There is a great opportunity to hear more about the relationship between reading and belief as we look towards Easter. In partnership with The Reader, Wednesday 2nd March will see author, screenwriter and our patron Frank Cottrell Boyce appear as part of Liverpool Parish Church‘s Lent Talks. Frank will be talking about his award-winning book The Unforgotten Coat – written especially for The Reader’s Our Read campaign in 2011. The book, described by Frank as ‘home-made’, could not be more timely given the context of the ongoing refugee and migration crisis in Europe.
Tickets for the Lent Talk at Our Lady & St Nicholas Church this coming Wednesday starting at 6.15pm are free but can be registered online now.
“If this life of ours
Be a good glad thing, why should we make us merry
Because a year of it is gone?”
– Alfred, Lord Tennyson
It’s been a year of merriment as well as hard work, development and much Shared Reading around the UK, but before we close the momentous chapter of 2015, we want to take a little look back on just a few of the highlights of the past twelve months at The Reader.
From Liverpool, via Leicestershire, to London – Shared Reading across the country
Our Shared Reading model reaches people of all ages, demographics and settings, and in 2015 we’ve been able to bring Shared Reading to new places, as well as extending it across regions we’re already working in.
In Liverpool, there’s been a strong focus on our projects with children and young people where we’re encouraging a love of reading for pleasure from an early age, along with our partners at City of Readers. We’ve been delighted to help lead the way with reading as an early intervention in nurseries across the city and have ensured that a legacy can continue with little ones, parents and carers by the distribution of 300 Story Time boxes to nurseries and families. Our Off The Page project – our biggest volunteering project to date – started its three-year journey, reaching disadvantaged young people across the city with one-to-one weekly reading sessions that show how fulfilling connecting with books can be. Over in the Wirral, we started a similar project for Looked After Children, funded by Children in Need.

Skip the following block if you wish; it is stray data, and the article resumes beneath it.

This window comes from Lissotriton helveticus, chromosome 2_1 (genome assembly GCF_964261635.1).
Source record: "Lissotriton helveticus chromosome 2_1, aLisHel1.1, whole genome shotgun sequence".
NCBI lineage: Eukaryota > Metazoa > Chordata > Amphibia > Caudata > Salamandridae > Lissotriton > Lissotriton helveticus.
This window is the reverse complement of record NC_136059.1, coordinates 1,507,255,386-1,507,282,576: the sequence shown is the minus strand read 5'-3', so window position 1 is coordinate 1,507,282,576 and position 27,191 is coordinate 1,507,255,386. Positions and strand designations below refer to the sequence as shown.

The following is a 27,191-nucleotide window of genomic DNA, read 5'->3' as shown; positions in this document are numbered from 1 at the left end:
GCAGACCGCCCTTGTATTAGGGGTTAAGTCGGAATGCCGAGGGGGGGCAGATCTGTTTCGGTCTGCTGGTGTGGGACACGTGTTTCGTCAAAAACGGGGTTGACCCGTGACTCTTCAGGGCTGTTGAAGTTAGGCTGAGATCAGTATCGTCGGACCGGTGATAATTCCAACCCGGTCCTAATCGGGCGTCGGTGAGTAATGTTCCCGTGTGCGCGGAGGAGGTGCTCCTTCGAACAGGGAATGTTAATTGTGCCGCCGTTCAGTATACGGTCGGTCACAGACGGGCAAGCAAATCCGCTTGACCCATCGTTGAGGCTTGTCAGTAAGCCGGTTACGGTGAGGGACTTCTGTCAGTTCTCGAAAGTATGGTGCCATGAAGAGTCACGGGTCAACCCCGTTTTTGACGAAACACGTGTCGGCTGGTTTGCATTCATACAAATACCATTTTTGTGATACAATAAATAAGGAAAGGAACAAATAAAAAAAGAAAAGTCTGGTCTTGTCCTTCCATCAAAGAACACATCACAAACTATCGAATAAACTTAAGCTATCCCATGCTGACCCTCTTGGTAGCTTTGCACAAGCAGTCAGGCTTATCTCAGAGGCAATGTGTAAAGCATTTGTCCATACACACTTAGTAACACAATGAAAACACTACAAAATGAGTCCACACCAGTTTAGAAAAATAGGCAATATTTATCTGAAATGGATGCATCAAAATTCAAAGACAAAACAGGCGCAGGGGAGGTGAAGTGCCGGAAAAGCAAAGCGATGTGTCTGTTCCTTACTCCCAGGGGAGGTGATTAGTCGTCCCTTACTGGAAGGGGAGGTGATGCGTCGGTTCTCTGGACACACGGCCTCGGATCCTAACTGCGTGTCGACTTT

It’s been a big year for new projects in the North West, with Shared Reading coming to Knowsley, Cheshire East and Cheshire West and Chester, with groups for the community, older people living with dementia and carers. In Sheffield we celebrated the last four years of Shared Reading across Sheffield Health and Social Care Trust with a special event, and extended our volunteer-led project with Leicestershire Libraries in Leicester.
In the Southern parts of the country, our London projects went strength to strength with reading for wellbeing across South London, funded by Guy’s and St Thomas’ Charity and the Maudsley Charity, a new memory loss group in conjunction with Tesco as part of our Barnet project and volunteering opportunities in West London. We brought Shared Reading to Somerset and our Wiltshire project for people living with dementia and memory loss became an award winner.